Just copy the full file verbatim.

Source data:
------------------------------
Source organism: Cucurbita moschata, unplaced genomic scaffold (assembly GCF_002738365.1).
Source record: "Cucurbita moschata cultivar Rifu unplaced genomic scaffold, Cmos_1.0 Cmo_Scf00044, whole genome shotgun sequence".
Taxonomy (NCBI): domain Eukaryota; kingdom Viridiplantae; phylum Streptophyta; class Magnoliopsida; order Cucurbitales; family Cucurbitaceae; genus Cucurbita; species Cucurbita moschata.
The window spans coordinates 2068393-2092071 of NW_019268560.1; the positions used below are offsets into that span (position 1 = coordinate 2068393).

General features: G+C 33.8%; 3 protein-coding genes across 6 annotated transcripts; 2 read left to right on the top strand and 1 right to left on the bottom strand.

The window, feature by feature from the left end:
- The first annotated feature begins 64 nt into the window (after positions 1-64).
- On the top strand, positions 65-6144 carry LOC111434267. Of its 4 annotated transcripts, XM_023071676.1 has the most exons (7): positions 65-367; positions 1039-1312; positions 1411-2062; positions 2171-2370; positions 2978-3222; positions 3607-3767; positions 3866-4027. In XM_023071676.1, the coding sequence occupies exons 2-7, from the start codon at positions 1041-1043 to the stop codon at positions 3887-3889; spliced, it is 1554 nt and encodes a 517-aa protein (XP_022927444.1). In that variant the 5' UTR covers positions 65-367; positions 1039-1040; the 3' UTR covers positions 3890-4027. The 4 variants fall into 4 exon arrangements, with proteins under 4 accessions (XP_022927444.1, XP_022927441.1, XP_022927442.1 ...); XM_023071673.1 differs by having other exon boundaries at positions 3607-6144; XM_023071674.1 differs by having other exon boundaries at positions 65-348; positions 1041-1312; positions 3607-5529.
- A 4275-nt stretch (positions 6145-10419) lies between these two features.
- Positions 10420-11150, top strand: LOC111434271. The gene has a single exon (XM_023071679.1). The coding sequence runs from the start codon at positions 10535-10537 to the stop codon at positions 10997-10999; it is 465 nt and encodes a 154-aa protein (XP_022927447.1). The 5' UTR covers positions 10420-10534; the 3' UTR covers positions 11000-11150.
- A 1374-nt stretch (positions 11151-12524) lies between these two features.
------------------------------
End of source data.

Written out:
Source organism: Cucurbita moschata, unplaced genomic scaffold (assembly GCF_002738365.1).
Source record: "Cucurbita moschata cultivar Rifu unplaced genomic scaffold, Cmos_1.0 Cmo_Scf00044, whole genome shotgun sequence".
Taxonomy (NCBI): domain Eukaryota; kingdom Viridiplantae; phylum Streptophyta; class Magnoliopsida; order Cucurbitales; family Cucurbitaceae; genus Cucurbita; species Cucurbita moschata.
The window spans coordinates 2068393-2092071 of NW_019268560.1; the positions used below are offsets into that span (position 1 = coordinate 2068393).

General features: G+C 33.8%; 3 protein-coding genes across 6 annotated transcripts; 2 read left to right on the top strand and 1 right to left on the bottom strand.

The window, feature by feature from the left end:
- The first annotated feature begins 64 nt into the window (after positions 1-64).
- On the top strand, positions 65-6144 carry LOC111434267. Of its 4 annotated transcripts, XM_023071676.1 has the most exons (7): positions 65-367; positions 1039-1312; positions 1411-2062; positions 2171-2370; positions 2978-3222; positions 3607-3767; positions 3866-4027. In XM_023071676.1, the coding sequence occupies exons 2-7, from the start codon at positions 1041-1043 to the stop codon at positions 3887-3889; spliced, it is 1554 nt and encodes a 517-aa protein (XP_022927444.1). In that variant the 5' UTR covers positions 65-367; positions 1039-1040; the 3' UTR covers positions 3890-4027. The 4 variants fall into 4 exon arrangements, with proteins under 4 accessions (XP_022927444.1, XP_022927441.1, XP_022927442.1 ...); XM_023071673.1 differs by having other exon boundaries at positions 3607-6144; XM_023071674.1 differs by having other exon boundaries at positions 65-348; positions 1041-1312; positions 3607-5529.
- A 4275-nt stretch (positions 6145-10419) lies between these two features.
- Positions 10420-11150, top strand: LOC111434271. The gene has a single exon (XM_023071679.1). The coding sequence runs from the start codon at positions 10535-10537 to the stop codon at positions 10997-10999; it is 465 nt and encodes a 154-aa protein (XP_022927447.1). The 5' UTR covers positions 10420-10534; the 3' UTR covers positions 11000-11150.
- A 1374-nt stretch (positions 11151-12524) lies between these two features.